After Monaco

He had been a successful businessman with several stores in the city and shares in the local bank. He had owned a big house in an exclusive quarter with stunning views to the river and the Cathedral, next to the park, with a big garden. He had been known and respected.

Once he went to Monaco to a congress. His colleagues teased him because they said he was too conservative and stingy. And they challenged him publicly to gamble.

He was ashamed, and didn’t dare to upset his new “friends”. So he went to the roulette. He began betting small amounts and quickly earned a lot of tokens. The gambler hidden in him emerged, and he began to bet more and more money. He met beautiful women. He drank a lot. He felt extremely lucky. Unforgettable nights!

He never worked again in his life. Back home, he used to stay for hours sitting in a bench at the park, next to the stump of a beech they had cut off some years before. He liked to listen to the birds chirping from the branches of the other trees and watch the squirrels stop for an instant on the stump sniffing and looking curiously around before jumping and climbing another tree.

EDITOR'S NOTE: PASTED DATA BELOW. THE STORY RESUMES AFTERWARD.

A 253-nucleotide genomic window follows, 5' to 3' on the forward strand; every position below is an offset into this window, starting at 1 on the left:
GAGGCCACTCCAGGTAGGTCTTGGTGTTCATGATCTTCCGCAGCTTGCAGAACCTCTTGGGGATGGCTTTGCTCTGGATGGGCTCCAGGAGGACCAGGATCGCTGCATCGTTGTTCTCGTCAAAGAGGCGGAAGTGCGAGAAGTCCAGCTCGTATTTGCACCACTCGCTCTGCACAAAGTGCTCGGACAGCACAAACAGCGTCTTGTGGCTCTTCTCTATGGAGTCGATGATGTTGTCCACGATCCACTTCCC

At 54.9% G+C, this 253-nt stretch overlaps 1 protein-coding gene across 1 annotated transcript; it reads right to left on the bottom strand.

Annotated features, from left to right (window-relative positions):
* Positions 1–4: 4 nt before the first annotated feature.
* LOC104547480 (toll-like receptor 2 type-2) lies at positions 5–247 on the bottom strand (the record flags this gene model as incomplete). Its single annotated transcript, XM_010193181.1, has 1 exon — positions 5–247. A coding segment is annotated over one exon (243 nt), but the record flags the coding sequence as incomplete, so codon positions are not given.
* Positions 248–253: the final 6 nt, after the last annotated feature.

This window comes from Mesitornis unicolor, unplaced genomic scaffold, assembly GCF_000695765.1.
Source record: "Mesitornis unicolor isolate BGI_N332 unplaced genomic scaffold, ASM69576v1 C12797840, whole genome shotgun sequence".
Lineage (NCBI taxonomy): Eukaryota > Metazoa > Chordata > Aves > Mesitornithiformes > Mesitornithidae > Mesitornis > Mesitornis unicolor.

His face, usually clean shaved, was now covered by a grey beard. No more office hours, no more business meetings.

He looked up at the sun with his green eyes hidden behind his dark sunglasses and sighed. A tear rolled down his cheek.

An old woman approached quietly to the stump and left into the shoe box he had put there to collect alms, a big ham and cheese sandwich. She pretended she didn’t recognize him, like every day. He did the same, to hide his shame. She had been for many years his neighbour. The beard, the rags, the sunglasses hadn’t deceived her. From the moment she saw the new beggar in the park, she knew who he really was.

The story was very well known in the city. His lawyers had had to sell the stores, the shares and the house to pay the debts of that foolish outing to Monaco . His “friends” had abandoned him. He had disgraced his family. But he couldn’t leave his hometown. Where would he possible go? His roots were there in that park with sights to the river and the Cathedral. Now he only had a bench, a stump and an old neighbour who silently was helping him every day calm his hunger with her sandwiches.

 

Stump

Author: Olga Brajnović

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